7th Meeting of the 199th Session (2019-2020)
Professor J Murray Roberts
In the Augustine United Church
41 George IV Bridge
Edinburgh, EH1 1EL
On Monday 27th April 2020, at 7pm
The global oceans are changing more rapidly than at any time in history. As well as absorbing over 90% of recent global warming the oceans are becoming more acidic and losing oxygen. At the same time we are seeing dramatically increased human activities as societies around the world push forward economic ‘Blue Growth’ agendas. This talk will examine these issues in the context of Atlantic deep and open ocean ecosystems and explore the latest findings of the European ATLAS and iAtlantic projects.
Murray Roberts is Professor of Marine Biology at the University of Edinburgh’s School of GeoSciences. He leads the Changing Oceans research group and co-ordinates the European ATLAS and iAtlantic projects. Murray’s research focusses particularly on the biology and ecology of cold-water corals.
His previous roles include Reader and then Professor of Marine Biology and Director of the Centre for Marine Biodiversity & Biotechnology at Heriot-Watt University in Edinburgh (2009-16) where he co-ordinated the development of the Lyell Centre (2012-15). Before working in Edinburgh Murray was based at the Scottish Association for Marine Science (1997-2009) with a period as Marie Curie Fellow at the Center for Marine Science, University North Carolina Wilmington in the USA (2007-09).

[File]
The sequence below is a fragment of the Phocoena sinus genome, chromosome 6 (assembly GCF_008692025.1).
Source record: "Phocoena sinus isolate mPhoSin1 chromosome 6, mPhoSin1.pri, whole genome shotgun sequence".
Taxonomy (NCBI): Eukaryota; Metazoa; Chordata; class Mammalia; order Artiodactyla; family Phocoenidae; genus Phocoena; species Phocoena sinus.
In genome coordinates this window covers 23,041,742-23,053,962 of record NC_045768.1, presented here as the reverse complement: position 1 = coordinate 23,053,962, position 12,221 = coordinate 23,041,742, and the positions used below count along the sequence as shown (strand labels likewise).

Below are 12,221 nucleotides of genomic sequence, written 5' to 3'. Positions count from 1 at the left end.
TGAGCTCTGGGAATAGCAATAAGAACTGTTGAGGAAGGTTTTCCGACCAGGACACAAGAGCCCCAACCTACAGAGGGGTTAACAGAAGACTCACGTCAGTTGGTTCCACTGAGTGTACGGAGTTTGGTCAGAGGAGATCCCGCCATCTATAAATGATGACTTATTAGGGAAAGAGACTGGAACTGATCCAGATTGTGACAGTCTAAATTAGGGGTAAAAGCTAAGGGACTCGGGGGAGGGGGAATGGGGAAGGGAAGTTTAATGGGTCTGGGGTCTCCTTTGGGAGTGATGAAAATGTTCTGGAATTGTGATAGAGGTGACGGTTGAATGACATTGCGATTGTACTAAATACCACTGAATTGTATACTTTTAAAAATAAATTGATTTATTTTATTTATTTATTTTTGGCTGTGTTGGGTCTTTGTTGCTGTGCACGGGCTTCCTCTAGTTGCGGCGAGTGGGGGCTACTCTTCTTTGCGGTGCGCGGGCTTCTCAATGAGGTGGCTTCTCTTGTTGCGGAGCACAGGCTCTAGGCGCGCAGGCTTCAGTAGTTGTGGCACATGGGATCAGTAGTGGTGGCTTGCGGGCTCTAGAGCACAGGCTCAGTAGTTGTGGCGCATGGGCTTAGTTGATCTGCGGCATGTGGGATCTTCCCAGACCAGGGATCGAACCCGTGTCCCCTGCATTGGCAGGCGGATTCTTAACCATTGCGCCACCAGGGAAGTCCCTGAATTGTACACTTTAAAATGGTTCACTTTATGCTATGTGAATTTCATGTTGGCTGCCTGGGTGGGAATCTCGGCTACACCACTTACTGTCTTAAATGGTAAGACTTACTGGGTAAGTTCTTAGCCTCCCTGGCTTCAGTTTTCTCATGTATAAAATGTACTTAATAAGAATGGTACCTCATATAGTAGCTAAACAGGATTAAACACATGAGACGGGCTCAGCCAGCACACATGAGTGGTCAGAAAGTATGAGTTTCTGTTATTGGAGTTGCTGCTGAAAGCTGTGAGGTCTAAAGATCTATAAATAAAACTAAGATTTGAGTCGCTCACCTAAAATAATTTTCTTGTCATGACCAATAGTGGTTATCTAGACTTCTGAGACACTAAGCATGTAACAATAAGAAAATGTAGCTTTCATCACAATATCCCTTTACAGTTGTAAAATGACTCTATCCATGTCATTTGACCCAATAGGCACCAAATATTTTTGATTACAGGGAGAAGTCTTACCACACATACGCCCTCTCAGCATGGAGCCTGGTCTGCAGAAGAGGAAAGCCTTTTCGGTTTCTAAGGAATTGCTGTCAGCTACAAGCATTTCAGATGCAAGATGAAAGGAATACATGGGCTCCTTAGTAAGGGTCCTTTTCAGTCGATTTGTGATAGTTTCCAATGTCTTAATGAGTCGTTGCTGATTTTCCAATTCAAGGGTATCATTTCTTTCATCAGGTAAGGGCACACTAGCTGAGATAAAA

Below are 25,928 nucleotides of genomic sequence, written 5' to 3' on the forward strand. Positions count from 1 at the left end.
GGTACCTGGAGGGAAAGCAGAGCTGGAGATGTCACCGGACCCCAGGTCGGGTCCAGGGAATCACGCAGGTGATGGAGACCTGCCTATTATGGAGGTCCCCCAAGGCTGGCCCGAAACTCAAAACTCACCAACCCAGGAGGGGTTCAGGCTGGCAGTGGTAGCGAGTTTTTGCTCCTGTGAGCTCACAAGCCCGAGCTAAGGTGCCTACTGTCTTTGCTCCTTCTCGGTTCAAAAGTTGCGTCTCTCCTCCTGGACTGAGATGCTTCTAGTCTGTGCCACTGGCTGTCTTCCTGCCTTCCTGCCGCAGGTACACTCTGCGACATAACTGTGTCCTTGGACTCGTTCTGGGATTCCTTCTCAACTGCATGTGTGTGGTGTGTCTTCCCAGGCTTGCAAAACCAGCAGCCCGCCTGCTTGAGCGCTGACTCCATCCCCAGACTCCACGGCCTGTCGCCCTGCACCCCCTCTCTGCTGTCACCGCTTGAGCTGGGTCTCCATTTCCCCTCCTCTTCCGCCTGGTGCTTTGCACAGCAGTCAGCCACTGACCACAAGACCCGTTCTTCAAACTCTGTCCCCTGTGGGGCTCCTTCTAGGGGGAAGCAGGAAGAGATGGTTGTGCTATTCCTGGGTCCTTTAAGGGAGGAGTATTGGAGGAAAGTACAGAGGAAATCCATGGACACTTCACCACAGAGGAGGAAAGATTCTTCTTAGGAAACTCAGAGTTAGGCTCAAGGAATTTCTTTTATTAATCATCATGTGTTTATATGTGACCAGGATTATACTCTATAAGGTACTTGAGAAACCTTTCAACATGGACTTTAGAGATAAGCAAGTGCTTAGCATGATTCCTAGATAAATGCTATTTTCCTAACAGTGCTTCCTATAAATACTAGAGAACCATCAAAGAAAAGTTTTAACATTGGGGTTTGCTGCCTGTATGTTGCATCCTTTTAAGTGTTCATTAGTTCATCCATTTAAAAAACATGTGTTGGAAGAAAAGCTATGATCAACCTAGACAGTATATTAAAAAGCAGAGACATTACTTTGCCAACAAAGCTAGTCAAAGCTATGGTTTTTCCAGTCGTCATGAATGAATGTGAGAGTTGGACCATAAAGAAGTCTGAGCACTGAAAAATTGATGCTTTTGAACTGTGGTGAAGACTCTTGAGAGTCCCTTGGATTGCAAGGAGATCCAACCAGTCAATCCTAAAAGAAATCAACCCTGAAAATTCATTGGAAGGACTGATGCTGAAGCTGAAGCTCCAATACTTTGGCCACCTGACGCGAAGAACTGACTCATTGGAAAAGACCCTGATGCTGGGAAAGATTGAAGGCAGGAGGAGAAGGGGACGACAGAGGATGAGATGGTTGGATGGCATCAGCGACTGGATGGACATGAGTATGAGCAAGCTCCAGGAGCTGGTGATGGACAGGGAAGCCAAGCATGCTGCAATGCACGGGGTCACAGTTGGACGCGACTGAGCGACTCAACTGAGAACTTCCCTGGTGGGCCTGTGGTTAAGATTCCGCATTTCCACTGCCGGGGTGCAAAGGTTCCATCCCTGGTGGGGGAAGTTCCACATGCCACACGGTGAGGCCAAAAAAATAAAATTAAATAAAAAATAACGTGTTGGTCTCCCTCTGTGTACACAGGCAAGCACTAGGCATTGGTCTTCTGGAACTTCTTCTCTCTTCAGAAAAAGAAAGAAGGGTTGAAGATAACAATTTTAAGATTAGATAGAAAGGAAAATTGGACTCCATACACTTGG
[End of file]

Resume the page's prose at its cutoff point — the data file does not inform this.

Murray studied Biology at the University of York before completing a PhD at the University of Glasgow examining nitrogen cycling in the Anemonia viridis symbiosis. Since 1997 his work on cold-water corals and deep-sea biology has taken him to sites off the UK, Norway, Ireland and the SE United States. Murray is senior author of the ‘Cold-water Corals’, the first book covering the biology and geology of these important deep-sea habitats, a contributing author to the Intergovernmental Panel on Climate Change (IPCC) 5th Assessment Report and co-lead editor of a 2014 United Nations Convention on Biological Diversity report on ocean acidification. He is a Fellow of the Royal Society of Biology and holds an honorary position at the University of North Carolina Wilmington, USA. He has led or participated in 23 offshore research cruises and published 79 peer-reviewed publications.
Complimentary tea, coffee and biscuits are served from about 6:40pm onwards before the meetings.
There is a hearing loop in the meeting room and ramped access to the building is available.
Members of the Public are welcome to attend.
Mr Peter Jones, Secretary
Telephone: 0131 622 0428